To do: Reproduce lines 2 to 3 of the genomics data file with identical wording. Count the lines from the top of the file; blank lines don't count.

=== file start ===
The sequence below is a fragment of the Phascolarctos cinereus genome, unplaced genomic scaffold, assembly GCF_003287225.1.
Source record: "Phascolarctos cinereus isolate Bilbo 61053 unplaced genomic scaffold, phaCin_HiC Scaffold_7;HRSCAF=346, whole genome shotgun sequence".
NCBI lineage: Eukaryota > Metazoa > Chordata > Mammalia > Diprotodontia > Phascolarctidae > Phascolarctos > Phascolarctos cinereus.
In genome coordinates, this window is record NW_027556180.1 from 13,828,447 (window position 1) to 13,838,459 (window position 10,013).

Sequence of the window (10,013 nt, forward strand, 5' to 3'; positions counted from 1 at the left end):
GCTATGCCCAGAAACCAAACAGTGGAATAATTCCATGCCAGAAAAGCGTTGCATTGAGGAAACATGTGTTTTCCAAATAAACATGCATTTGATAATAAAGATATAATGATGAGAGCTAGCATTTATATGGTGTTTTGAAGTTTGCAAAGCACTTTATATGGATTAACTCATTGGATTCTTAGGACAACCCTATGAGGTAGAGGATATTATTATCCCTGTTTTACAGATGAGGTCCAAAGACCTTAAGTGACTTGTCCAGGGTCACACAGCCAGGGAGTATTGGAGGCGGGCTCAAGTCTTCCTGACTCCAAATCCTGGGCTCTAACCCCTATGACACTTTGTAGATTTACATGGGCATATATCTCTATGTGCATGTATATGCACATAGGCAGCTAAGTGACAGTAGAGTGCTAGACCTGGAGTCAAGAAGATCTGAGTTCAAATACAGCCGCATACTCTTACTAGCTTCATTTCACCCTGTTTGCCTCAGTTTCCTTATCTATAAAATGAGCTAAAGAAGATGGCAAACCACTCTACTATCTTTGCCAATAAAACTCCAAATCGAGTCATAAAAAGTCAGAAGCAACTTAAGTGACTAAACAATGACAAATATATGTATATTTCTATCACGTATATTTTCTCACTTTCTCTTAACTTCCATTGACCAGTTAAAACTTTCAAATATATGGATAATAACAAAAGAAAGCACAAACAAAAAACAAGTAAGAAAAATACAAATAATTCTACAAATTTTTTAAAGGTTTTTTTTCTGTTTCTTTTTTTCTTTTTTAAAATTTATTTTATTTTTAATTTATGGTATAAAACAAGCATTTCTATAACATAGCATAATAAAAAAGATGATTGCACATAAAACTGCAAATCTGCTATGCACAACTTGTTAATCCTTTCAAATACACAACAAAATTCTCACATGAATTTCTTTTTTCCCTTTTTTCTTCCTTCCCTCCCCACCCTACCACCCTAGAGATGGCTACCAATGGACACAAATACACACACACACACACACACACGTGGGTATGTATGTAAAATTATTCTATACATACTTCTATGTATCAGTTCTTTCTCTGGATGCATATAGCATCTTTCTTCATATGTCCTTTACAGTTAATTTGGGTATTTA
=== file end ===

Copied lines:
Source record: "Phascolarctos cinereus isolate Bilbo 61053 unplaced genomic scaffold, phaCin_HiC Scaffold_7;HRSCAF=346, whole genome shotgun sequence".
NCBI lineage: Eukaryota > Metazoa > Chordata > Mammalia > Diprotodontia > Phascolarctidae > Phascolarctos > Phascolarctos cinereus.